Trump And Intelligence Community Still At Odds Over Russia

Once again President-elect Trump and the intelligence community are at odds over Russia

President-elect Donald Trump, is once again at odds with the United States, intelligence community and once again he is very skeptical of the Russian hacking allegations. He stated that this week he would reveal some inside knowledge on the issue of hacking, but was not specific about what that might be.

Trump said he wants to be sure intelligence agencies get to the bottom of the situation, noting they had been wrong in the past. “I just want them to be sure because it’s a pretty serious charge,” Trump said. “If you look at the weapons of mass destruction, that was a disaster, and they were wrong.”

The president-elect then went on to repeat what he has said many times before—it could have been somebody else. The difference is that this time he seemed to suggest he had some new information that could shed some light on what happened. “I know a lot about hacking. And hacking is a very hard thing to prove. So it could be somebody else. And I also know things that other people don’t know, and so they cannot be sure of the situation,” he said.

When he was asked what it was that he knew that others don’t, Trump urged patience: “You’ll find out on Tuesday or Wednesday.” He did not elaborate but the president-elect is scheduled to meet with intelligence community leaders this upcoming week to discuss the hacking, although he has previously said the country needs to “move on to bigger and better things.”

It is not yet clear if President- elect Trump would discard the sanctions that President Barack Obama ordered last week on Russian spy agencies.  Obama closed two Russian compounds, and expelled 35 diplomats the US alleged were really spies. The Russian government has denied the allegations.

Meanwhile, the US intelligence community has been reporting that election tampering is the tip of a very big iceberg when it comes to what is being done by Russian hackers. They are coming close to being able to at the very least tamper with America’s electricity grid and in some cases shut some areas down.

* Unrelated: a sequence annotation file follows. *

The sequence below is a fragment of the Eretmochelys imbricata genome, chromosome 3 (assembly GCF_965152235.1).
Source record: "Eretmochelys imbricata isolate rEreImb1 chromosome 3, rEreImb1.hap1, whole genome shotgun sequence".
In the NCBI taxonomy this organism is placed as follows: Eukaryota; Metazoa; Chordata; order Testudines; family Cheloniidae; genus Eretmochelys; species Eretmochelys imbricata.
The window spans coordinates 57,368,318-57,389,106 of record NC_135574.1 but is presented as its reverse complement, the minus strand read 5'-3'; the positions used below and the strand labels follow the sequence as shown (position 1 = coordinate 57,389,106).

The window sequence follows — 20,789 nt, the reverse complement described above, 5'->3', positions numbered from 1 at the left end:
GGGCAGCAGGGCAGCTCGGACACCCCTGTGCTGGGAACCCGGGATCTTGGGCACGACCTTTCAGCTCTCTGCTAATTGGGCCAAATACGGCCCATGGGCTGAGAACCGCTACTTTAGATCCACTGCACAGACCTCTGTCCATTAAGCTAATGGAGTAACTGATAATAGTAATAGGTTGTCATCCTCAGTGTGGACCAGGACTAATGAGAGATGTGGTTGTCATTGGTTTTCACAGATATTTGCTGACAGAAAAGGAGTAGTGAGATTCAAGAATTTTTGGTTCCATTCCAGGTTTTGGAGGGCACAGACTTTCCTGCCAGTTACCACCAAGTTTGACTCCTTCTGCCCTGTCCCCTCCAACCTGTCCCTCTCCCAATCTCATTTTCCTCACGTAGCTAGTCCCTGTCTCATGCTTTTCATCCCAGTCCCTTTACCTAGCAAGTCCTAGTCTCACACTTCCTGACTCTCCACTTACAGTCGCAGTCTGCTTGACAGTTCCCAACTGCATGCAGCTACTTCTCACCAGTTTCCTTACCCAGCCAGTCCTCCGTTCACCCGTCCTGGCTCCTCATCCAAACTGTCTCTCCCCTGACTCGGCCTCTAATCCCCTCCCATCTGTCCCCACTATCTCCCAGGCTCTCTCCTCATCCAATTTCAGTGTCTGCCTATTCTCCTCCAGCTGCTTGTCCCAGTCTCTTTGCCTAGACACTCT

A number of news agencies have been citing anonymous national security officials as sources is common and it’s no secret that US infrastructure has been horribly vulnerable for years. The news created a frenzy, with numerous politicians pinging in with dire warnings.

Yesterday, incoming White House Press Secretary Sean Spicer hit the brakes on that promise, saying Trump won’t actually reveal anything explosive. Spicer said on CNN, “He’s going to talk about his conclusions and where he thinks things stand. He’s not going to reveal anything that was privileged or was shared with him classified. I think he can share with people his conclusions of the report and his understanding of the situation and make sure people understand there’s a lot of questions out there.”

Trump has also suggested that “very important” information should be written out and “delivered by courier, the old fashioned way because I’ll tell you what, no computer is safe.”


It remains to be seen if Trump does actually have the information that he says that he does or not. One things is for certain the last group of people an incoming president wants to upset is his intelligence community.

Also, there is strong bi-partisan support in both the houses of Congress to go even further than President Obama went with his sanctions. Be sure in 2017 there will be hearings into the issue of Russian hacking, no matter is soon to be President Trump wants them or not.

Some quotes were from Associated Press and the video is from World News.


Jim Williams is the Washington Bureau Chief, Digital Director as well as the Director of Special Projects for Genesis Communications. He is starting his third year as part of the team. This is Williams 40th year in the media business, and in that time he has served in a number of capacities. He is a seven time Emmy Award winning television producer, director, writer and executive. He has developed four regional sports networks, directed over 2,000 live sporting events including basketball, football, baseball hockey, soccer and even polo to name a few sports. Major events include three Olympic Games, two World Cups, two World Series, six NBA Playoffs, four Stanley Cup Playoffs, four NCAA Men’s National Basketball Championship Tournaments (March Madness), two Super Bowl and over a dozen college bowl games. On the entertainment side Williams was involved s and directed over 500 concerts for Showtime, Pay Per View and MTV Networks.